Also of interest (of more interest than the men Anna chooses to have sex with – I can’t think of them as her lovers, that’s too caring a word) are her women friends (I use the term loosely). Mary in particular, is a fascinating character. I kept expecting Anna to see through her, but unfortunately, she never did. It’s not that kind of book. The husband, Bruno, I found less interesting and developed. It wasn’t until one of the concluding chapters rather surprising and explosively violent scenes that he seemed to wake up to his wife’s transgressions and disintegration.

Hausfrau is about an American-born housewife and mother married to a Swiss husband and living in a small Swiss city. Anna Benz was a sad young woman before she married and moved to her new home in a new country, but her status as a “hausfrau,” her unfamiliarity with and total disinclination towards its character led to her unraveling.

Review copy provided courtesy of Net Gallery.

Thursday, January 29, 2015

A Bitter Review

In a previous blog post I mentioned the cookbook, Bitter, and an upcoming review. Well, it's finally happened. The reason for the delay is a month or more of sickness and no cooking or baking, but the Campari Granita is in the freezer and the kitchen is starting to rather emphatically call my name, so I must be getting better, right? On to the review.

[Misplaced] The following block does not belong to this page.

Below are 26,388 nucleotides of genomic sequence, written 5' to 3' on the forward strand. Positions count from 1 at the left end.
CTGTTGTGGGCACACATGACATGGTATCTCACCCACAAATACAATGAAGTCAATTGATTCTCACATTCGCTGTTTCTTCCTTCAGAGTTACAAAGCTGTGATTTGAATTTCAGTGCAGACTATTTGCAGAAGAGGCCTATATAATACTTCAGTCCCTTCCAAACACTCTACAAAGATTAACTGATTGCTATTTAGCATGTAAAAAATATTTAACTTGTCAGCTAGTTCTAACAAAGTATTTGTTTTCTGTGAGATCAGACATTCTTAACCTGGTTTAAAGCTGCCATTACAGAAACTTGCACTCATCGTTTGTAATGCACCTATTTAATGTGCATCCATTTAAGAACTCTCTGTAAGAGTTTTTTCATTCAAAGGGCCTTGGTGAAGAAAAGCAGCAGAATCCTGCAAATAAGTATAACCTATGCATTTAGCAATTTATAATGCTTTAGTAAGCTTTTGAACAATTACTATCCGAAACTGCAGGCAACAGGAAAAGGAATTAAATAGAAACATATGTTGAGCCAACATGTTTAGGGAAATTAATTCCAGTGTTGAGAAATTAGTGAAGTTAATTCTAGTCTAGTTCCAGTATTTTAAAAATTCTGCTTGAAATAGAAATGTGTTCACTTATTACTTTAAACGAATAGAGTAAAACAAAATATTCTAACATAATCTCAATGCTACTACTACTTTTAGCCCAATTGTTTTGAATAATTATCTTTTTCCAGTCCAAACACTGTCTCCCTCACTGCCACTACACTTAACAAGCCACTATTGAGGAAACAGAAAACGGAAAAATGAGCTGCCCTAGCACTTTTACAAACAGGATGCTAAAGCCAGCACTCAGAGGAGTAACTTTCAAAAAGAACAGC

My childhood was bitter, that is to say, contrary to many childhood palates of the 1950s, mine was influenced by the bounty of my father’s gardens and his love for foods both fresh and somewhat assertive in taste. There was rutabaga and Brussels sprouts, dandelion greens and mustard, grapefruit for breakfast and homemade horseradish (we all helped in making it). There was a black walnut tree in our front yard and the only olives I knew were green. Apricots were a treat. And for candy I ate black licorice.

I jumped at the chance to review Jennifer McLagan’s Bitter: A Taste of the World’s Most Dangerous Flavor. With Recipes.” It’s a fabulous book.

The presentation alone is fantastic. I love the cover and the flyleaf is dramatic. Photos accompanying the recipes are full page, tempting, and professional. I have several recipes tagged to try, but for purpose of review I was able to test the following: Pork Chops in Coffee Black Currant Sauce, Beer-Glazed Carrots, and Campari Granita. All three were winners. David said the pork chops were some of the best he’d ever eaten. I have yet to try the Bitter Greens Ravioli, Arugula Pizza, Rony’s Brussels Sprouts and Chickpeas, and Iced Chocolate Caramel Drink, to name a few.

Bitter is divided into six sections of recipes depending on bitterness level: Born to Be Bitter, Liquid Bitter, Pungently Bitter, Subtly Bitter, Surprisingly Bitter, and Dark, Forbidden, and Very Bitter.  The explanations are enlightening and the recipes are innovative and easy to follow. This is an exciting and I think, revolutionary book and I highly recommend it to those with a desire to introduce more unique and flavorful meals to their tables.